It’s been quite a year on Dubai’s art scene. Here are a few of our highlights.
The boom is on
The days when just a handful of galleries battled to create some semblance of a local scene now seem far gone, as 2008 saw a huge number of new arrivals take to the Dubai art stage. Syria’s Ayyam Gallery stationed themselves in Al Quoz, joined by Basement in the summer and recent openings Artsawa and Carbon12.
Got us going:Ayyam Gallery, this art space of gargantuan proportions has been consistent in turning out first-rate shows of Syrian artists since June.
We were shocked, amazed, astounded and suitably speechless when we heard of the extraordinary plans to transform the Creek into an art hub. An iconic opera house designed by Zaha Hadid, a Museum of Middle Eastern Modern Art and seven million cubic feet of museums, galleries, studios and hotels stretched across an extended Creekside are just some of the plans that feature in the masterplan.
Got us going: Had to be Hadid’s opera house. It looks like a dune and seems to rise out of the Creek. How long will we have to wait for it though, is yet to be answered…
This year we saw a run of record-breaking sales at the city’s recently established auction houses. Kicking things off in March was the Bonham’s sale of Iranian artist Farhad Moshiri’s Swarovski-studded ‘Eshgh’ sculpture, which broke the US$1million mark – the first time a contemporary artist from the Middle East has achieved this. In April, a single Christie’s sale notched up 71 records, selling Dhs147,321,691 worth of art, itself a regional record. What credit crunch?
Got us going: News that Parviz Tanavoli’s The Wall (Oh Persepolis) racked up Dhs10.4 million at auction, setting a record for any Iranian artist.
Traffic Design Competition
The first competition of purely Middle Eastern contemporary design found itself a home in Traffic, and was judged by international design luminaries Karim Rashid and Konstantine Grcic.
Got us going: Despite Fadi Sarieddine’s concrete and steel armchair (right, hilariously titled ‘Dubai Syndrome’) picking up first place in the competition, we were quite taken by American University in Sharjah student Adnan Hassan’s chair made from layers of cardboard. It remains to be seen whether there is demand for cardboard furniture in Dubai.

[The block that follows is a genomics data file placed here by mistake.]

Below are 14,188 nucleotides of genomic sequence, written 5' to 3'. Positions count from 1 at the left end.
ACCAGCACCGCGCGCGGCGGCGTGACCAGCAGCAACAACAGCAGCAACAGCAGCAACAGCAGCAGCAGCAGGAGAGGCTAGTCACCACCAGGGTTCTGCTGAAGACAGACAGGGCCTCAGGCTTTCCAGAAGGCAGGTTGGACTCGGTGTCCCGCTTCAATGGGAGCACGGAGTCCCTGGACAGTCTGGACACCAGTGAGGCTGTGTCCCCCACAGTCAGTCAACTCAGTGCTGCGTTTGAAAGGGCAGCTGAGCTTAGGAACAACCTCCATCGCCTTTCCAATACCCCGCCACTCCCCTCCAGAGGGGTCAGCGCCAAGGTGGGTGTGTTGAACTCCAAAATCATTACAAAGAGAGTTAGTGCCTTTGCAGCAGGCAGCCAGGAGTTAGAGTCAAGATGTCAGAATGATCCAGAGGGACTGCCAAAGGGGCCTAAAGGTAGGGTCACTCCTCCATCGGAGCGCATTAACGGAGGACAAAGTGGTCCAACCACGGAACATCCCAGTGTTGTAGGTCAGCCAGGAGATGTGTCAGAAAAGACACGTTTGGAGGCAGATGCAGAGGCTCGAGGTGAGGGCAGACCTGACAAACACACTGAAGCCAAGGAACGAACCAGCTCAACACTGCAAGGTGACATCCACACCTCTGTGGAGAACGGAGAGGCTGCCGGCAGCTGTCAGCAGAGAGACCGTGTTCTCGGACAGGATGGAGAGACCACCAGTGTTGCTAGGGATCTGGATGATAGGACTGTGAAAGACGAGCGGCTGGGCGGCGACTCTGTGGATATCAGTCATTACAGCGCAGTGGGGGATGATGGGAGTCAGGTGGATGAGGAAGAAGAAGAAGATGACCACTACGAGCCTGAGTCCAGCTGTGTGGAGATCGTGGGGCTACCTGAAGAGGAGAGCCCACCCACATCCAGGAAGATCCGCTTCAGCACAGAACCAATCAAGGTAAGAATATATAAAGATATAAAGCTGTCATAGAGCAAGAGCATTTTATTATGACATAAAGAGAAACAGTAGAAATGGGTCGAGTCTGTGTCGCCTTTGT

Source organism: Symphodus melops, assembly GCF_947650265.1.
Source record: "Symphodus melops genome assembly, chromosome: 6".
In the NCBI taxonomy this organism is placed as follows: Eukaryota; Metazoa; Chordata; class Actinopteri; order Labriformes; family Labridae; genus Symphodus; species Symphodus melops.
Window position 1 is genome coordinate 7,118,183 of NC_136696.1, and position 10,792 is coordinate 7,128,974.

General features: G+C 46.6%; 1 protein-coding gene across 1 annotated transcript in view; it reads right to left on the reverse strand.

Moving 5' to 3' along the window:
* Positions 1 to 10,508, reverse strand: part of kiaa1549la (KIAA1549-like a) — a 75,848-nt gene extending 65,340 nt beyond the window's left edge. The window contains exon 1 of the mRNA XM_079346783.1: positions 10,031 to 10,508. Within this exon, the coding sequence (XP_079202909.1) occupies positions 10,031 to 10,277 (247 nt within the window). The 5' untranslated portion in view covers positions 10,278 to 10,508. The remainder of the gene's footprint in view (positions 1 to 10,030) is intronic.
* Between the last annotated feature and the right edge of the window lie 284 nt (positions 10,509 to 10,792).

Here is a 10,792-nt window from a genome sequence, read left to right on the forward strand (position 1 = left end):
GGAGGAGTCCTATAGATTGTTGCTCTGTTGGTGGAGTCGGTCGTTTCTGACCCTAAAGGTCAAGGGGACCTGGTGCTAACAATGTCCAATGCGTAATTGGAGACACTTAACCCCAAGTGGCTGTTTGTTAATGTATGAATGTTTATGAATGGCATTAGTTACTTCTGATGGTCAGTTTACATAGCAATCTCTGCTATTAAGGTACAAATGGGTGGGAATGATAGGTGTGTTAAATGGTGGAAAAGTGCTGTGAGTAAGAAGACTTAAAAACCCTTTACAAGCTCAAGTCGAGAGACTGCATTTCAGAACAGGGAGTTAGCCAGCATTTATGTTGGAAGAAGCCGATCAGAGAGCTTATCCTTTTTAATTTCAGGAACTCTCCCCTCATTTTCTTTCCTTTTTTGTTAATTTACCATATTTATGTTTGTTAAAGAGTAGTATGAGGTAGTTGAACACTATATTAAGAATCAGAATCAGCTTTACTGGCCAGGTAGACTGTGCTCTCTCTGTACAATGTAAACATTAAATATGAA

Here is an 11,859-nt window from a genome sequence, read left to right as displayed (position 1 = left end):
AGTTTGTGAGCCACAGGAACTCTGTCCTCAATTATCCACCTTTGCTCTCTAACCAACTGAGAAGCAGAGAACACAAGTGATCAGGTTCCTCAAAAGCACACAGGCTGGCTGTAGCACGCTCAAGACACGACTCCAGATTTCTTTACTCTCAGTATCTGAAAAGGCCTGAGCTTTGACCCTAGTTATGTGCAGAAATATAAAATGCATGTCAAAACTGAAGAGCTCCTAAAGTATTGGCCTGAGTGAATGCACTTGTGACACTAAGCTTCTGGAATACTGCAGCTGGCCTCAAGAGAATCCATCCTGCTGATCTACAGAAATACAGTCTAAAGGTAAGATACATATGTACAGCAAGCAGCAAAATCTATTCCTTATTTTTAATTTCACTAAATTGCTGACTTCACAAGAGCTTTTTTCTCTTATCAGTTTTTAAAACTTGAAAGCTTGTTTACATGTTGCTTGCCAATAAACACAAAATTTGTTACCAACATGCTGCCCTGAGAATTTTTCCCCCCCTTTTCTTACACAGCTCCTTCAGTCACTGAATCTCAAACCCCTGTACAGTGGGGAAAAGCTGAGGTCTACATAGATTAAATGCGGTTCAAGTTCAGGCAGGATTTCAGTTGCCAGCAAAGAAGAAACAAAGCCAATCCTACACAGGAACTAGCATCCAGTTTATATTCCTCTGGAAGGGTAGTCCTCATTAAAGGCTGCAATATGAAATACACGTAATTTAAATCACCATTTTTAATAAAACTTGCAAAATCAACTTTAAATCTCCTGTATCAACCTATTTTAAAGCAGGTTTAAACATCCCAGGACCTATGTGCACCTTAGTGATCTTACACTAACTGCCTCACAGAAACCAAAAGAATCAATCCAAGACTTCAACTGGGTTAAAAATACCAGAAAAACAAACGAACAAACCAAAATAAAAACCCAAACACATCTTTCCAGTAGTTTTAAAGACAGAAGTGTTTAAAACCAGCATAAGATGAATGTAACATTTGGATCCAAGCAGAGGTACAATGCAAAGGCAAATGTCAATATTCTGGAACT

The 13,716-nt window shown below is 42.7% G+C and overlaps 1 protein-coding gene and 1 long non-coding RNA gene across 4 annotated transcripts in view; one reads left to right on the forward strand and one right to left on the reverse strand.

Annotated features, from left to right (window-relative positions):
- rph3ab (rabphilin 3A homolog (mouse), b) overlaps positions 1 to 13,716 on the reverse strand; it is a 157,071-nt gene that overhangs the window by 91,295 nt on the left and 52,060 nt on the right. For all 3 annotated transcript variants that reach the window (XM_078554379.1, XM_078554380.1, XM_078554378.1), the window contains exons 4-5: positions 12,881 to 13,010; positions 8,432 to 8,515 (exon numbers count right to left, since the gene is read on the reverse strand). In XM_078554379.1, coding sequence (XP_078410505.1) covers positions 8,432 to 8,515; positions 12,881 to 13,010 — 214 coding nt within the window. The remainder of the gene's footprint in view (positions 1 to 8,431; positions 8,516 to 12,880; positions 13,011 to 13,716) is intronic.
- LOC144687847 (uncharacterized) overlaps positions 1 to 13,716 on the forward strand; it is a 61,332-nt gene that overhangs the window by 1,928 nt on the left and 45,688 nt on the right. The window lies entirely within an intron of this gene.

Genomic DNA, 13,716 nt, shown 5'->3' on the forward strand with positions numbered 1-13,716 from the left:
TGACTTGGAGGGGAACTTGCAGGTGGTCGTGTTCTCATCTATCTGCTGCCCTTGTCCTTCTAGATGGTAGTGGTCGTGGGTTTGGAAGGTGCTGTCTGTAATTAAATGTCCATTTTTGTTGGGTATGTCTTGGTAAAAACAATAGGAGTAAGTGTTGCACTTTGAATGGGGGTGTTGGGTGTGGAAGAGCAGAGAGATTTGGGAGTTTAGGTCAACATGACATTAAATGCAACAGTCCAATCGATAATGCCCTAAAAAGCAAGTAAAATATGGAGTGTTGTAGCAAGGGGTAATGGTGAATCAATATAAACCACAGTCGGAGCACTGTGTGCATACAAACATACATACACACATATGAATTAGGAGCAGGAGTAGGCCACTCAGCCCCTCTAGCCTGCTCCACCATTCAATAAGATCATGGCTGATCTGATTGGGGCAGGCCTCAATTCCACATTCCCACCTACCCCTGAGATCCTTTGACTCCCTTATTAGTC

While it may have gone slightly askew in recent episodes (we’re thinking of the closing performance at the open-air event when an orange-faced loon stripped on stage to the sound of drum ’n’ bass), Pecha Kucha, the six-minute, 40-second relay of chatter by Dubai’s art crowd will be in its fifth incarnation and back on form in the New Year.
Got us going: We heartily tittered at photographer Sergio Boccia’s penchant for ladies’ boots, which he rather breathlessly relayed to us at the second event in June. ‘Sexualised landscapes’ indeed.
Art Dubai may have happened all the way back in March, but it remains our cultural highpoint of the year. Bringing the international art world to the Madinat’s vast amphitheatre for the second year running was, in itself, no mean feat. But impressive as the scale was – at 70 exhibitors it was double the size of the first – the fair’s content was more remarkable still. From the Art Park to the Pakistani Pavilion to the hugely influential Global Art Forum, Art Dubai revealed the depth and quality of contemporary art across the region.
Got us going: The highlight, for us, of March’s art-madness was the spellbinding Creek Art Fair. Working as a satellite to Art Dubai proper, for two weeks it took over the buildings and lanes of Bastikya, showcasing the best of Dubai’s independent art galleries and hosting initiatives such as the Open Shutters Iraq project, which revealed, in fascinating detail, everyday lives of Iraqi women.